The great cause for Wilberforce was, however, the Abolition of the Slave Trade. "Before this cause", he wrote in 1796, "all others dwindle in my eyes." The campaign to abolish the slave trade was a long and hard one with many discouragements and disappointments along the way. On many occasions Wilberforce was seriously ill and was not expected to live, nevertheless he and his team persevered. The first resolution was put to the House of Commons in 1788 but the final abolition did not take place until 1807.
A central part of the abolition movement was a media campaign and the mobilisation, through their churches, of evangelicals throughout the country. The tactics were surprisingly modern. There was a logo: Josiah Wedgwood, the Industrialist, designed one showing, on a white background, a manacled negro slave on his knees beseeching his captor, with words to become famous: "Am I not a Man and a Brother?" This was copied on articles such as snuff boxes and hairpins (specimens can be seen in the British Museum). There were petitions, rallies, book tours, mass letter writing to MPs and a national organisation with local groups. There was even a boycott of consumer goods; 400,000 Britons stopped buying rum and sugar from slave plantations in the Caribbean.
Behind the scenes, solid and painstaking research was being conducted by men such as Thomas Clarkson. Clarkson's travels would take him 35,000 miles around the country and make him one of the best known men in the kingdom. He would spend the summer and autumn months touring the slave ports and drumming up support for the anti-slavery cause in towns across the country, often facing threat of death. The rest of his time was spent writing up his findings and keeping in touch with local anti-slavery groups. Clarkson also attempted to try and find witnesses that would appear before parliament; he often struggled, of course, to find people who were willing to give evidence against the slave trade. However, he was very determined and refused to give in. Once, when trying to get crucial evidence about the capture of slaves he needed form a sailor he had once seen, but whose name he did not know, Clarkson systematically searched the ships of port after port till at last he found the sailor on the 317th ship he had visited.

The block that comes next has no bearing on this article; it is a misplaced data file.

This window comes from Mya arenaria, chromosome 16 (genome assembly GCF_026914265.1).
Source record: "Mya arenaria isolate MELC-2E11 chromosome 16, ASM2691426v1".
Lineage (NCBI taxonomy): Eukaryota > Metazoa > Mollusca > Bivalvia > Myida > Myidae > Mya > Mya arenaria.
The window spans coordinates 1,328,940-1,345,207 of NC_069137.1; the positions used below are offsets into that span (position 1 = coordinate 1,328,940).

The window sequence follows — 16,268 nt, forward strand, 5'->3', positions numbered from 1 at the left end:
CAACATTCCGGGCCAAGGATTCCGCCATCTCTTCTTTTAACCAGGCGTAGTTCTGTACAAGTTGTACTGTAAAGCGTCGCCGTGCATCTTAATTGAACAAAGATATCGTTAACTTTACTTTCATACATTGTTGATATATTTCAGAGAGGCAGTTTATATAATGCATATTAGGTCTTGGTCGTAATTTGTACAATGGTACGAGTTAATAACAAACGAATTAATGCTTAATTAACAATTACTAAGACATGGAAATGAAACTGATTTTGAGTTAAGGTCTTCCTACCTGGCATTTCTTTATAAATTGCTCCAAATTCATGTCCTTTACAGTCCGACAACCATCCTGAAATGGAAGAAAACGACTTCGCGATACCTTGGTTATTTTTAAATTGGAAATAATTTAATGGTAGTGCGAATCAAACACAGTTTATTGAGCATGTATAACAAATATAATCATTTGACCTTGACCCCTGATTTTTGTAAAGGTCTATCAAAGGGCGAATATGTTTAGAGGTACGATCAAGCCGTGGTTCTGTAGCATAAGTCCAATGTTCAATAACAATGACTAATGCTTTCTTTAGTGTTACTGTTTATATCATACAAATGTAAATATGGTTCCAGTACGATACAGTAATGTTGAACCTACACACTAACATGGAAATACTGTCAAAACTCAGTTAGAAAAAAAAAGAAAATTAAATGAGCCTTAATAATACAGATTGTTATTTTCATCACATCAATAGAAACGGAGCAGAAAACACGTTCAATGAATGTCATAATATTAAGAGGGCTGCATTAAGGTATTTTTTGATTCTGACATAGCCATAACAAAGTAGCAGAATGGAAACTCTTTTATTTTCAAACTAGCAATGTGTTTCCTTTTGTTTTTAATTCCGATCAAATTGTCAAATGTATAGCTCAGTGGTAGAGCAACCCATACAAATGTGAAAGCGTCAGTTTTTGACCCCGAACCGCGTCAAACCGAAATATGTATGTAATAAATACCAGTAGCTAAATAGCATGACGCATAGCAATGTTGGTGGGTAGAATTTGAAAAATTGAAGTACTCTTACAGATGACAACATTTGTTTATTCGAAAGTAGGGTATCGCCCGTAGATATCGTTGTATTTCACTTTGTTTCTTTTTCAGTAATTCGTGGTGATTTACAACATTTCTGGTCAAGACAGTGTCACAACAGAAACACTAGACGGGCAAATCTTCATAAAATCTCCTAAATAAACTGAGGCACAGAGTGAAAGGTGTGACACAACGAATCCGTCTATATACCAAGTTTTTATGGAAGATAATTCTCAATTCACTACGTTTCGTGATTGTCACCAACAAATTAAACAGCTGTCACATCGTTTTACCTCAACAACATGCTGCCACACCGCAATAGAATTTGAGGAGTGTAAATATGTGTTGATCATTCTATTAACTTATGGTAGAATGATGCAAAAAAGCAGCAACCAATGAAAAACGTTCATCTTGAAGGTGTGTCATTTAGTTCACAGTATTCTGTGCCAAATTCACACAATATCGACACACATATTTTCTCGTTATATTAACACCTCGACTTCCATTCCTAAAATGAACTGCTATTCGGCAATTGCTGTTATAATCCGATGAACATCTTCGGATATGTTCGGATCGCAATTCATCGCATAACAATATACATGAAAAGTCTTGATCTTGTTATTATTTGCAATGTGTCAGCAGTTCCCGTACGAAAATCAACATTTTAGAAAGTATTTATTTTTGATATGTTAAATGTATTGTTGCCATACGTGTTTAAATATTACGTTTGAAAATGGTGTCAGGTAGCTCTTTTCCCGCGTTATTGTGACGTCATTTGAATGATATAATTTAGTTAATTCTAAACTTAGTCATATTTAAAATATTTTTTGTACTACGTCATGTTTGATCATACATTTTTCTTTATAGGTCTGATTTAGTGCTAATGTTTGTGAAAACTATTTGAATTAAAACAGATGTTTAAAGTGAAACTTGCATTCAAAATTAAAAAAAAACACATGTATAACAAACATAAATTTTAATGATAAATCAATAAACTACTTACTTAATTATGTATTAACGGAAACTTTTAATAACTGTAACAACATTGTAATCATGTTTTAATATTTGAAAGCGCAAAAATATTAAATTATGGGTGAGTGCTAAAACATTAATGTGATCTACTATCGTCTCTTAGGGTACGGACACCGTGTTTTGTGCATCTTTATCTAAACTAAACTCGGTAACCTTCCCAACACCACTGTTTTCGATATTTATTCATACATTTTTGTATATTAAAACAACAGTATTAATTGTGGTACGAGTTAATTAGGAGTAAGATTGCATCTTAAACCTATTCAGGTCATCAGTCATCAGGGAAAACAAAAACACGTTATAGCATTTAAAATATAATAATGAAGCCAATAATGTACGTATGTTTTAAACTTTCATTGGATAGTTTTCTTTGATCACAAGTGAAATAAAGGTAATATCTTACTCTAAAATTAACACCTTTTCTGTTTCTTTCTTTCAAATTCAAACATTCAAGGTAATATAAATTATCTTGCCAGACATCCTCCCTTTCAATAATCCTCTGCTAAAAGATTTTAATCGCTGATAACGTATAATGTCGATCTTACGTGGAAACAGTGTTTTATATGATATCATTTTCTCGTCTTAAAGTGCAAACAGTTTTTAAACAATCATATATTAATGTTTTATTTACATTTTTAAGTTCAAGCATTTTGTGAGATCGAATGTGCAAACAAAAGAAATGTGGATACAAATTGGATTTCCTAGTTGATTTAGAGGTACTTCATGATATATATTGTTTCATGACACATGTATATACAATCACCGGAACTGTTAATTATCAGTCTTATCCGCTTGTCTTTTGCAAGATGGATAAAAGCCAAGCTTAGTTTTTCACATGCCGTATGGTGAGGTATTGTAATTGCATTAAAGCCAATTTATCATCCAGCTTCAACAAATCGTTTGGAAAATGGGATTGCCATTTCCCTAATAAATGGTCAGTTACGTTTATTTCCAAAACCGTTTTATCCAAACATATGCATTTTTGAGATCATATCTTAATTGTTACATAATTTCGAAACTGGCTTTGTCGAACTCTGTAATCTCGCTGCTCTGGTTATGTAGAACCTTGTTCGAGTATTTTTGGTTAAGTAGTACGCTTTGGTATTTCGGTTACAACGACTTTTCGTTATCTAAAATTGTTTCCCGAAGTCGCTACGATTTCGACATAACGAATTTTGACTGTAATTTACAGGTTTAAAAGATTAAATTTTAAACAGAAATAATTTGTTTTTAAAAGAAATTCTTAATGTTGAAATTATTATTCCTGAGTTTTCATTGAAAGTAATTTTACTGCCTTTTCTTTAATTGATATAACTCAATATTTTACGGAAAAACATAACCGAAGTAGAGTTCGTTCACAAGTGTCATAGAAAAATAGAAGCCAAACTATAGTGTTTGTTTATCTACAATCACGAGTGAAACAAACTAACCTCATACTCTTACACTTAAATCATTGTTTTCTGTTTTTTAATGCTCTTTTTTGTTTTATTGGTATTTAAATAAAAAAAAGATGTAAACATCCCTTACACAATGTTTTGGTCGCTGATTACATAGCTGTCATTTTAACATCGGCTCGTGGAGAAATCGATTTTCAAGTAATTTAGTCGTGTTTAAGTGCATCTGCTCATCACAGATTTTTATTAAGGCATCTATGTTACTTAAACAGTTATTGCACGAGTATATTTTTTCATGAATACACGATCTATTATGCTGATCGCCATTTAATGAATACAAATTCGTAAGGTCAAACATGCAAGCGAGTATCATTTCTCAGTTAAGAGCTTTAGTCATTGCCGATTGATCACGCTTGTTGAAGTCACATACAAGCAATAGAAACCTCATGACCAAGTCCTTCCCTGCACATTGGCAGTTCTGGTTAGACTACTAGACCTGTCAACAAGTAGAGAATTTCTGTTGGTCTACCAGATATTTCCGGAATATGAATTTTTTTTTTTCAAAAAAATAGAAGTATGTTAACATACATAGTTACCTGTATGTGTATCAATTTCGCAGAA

So what can we learn from all of this?
It has been said that courage springs from convictions. The conviction of the reformers in their faith and their trust in the personal guidance of God in what they did was vital to the success of their political activities.
The organising committee involved in the political process also met frequently as Christian friends, usually in their houses in and around Clapham (hence the name coined after abolition, 'The Clapham Sect') to discuss tactics and crucially to pray together. Close and selfless relationships, founded upon their personal faith, were a key to their unity and success. There were also "co-belligerents", non-Christians who aided them in their public activities, but they only met to pray with those who trusted in the Holy Spirit to guide them.
Wilberforce and the abolitionists used arguments that would appeal to their audience in highlighting the cruelty of the trade, emphasising for example that the mortality rate of slaves during the passage and the period after landing was approximately fifty percent. They were not afraid to appeal to moral arguments, even in the face of justifications put forward by parts of the Christian community. As Wilberforce put it: "As soon as I had arrived thus far in my investigations of the slave trade…so enormous, so dreadful, so irremediable did its wickedness appear that my own mind was completely made up for abolition." Commercial livelihoods might be lost but the evil had to be extinguished; Wilberforce and the abolitionists used whatever human methods of communication that were available to them to the utmost degree. Doing all that they could do humanly, they relied on God to intervene.
We should pray that we do the same in the challenges which face us.
John Scriven, at the time of writing, solicitor and chairman of The LCF.